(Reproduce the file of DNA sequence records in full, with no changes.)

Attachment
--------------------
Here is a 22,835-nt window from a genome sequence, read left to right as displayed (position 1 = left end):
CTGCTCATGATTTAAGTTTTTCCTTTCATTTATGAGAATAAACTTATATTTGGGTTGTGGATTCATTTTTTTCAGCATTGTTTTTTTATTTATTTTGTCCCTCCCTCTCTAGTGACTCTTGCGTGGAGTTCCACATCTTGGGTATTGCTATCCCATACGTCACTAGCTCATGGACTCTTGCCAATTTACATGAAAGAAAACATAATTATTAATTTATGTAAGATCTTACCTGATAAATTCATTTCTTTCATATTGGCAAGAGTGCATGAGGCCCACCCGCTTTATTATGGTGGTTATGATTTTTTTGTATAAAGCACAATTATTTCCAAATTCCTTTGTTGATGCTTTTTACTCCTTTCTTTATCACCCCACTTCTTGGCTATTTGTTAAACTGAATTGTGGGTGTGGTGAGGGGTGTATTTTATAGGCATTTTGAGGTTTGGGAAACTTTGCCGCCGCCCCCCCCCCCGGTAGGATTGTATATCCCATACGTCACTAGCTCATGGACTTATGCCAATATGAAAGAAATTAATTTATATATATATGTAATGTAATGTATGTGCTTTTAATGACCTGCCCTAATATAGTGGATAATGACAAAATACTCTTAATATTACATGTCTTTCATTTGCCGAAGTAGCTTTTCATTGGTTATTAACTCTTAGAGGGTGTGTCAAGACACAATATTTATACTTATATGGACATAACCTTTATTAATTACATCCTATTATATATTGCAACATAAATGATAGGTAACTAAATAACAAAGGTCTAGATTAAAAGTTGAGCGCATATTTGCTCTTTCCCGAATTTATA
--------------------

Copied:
Here is a 22,835-nt window from a genome sequence, read left to right as displayed (position 1 = left end):
CTGCTCATGATTTAAGTTTTTCCTTTCATTTATGAGAATAAACTTATATTTGGGTTGTGGATTCATTTTTTTCAGCATTGTTTTTTTATTTATTTTGTCCCTCCCTCTCTAGTGACTCTTGCGTGGAGTTCCACATCTTGGGTATTGCTATCCCATACGTCACTAGCTCATGGACTCTTGCCAATTTACATGAAAGAAAACATAATTATTAATTTATGTAAGATCTTACCTGATAAATTCATTTCTTTCATATTGGCAAGAGTGCATGAGGCCCACCCGCTTTATTATGGTGGTTATGATTTTTTTGTATAAAGCACAATTATTTCCAAATTCCTTTGTTGATGCTTTTTACTCCTTTCTTTATCACCCCACTTCTTGGCTATTTGTTAAACTGAATTGTGGGTGTGGTGAGGGGTGTATTTTATAGGCATTTTGAGGTTTGGGAAACTTTGCCGCCGCCCCCCCCCCCGGTAGGATTGTATATCCCATACGTCACTAGCTCATGGACTTATGCCAATATGAAAGAAATTAATTTATATATATATGTAATGTAATGTATGTGCTTTTAATGACCTGCCCTAATATAGTGGATAATGACAAAATACTCTTAATATTACATGTCTTTCATTTGCCGAAGTAGCTTTTCATTGGTTATTAACTCTTAGAGGGTGTGTCAAGACACAATATTTATACTTATATGGACATAACCTTTATTAATTACATCCTATTATATATTGCAACATAAATGATAGGTAACTAAATAACAAAGGTCTAGATTAAAAGTTGAGCGCATATTTGCTCTTTCCCGAATTTATA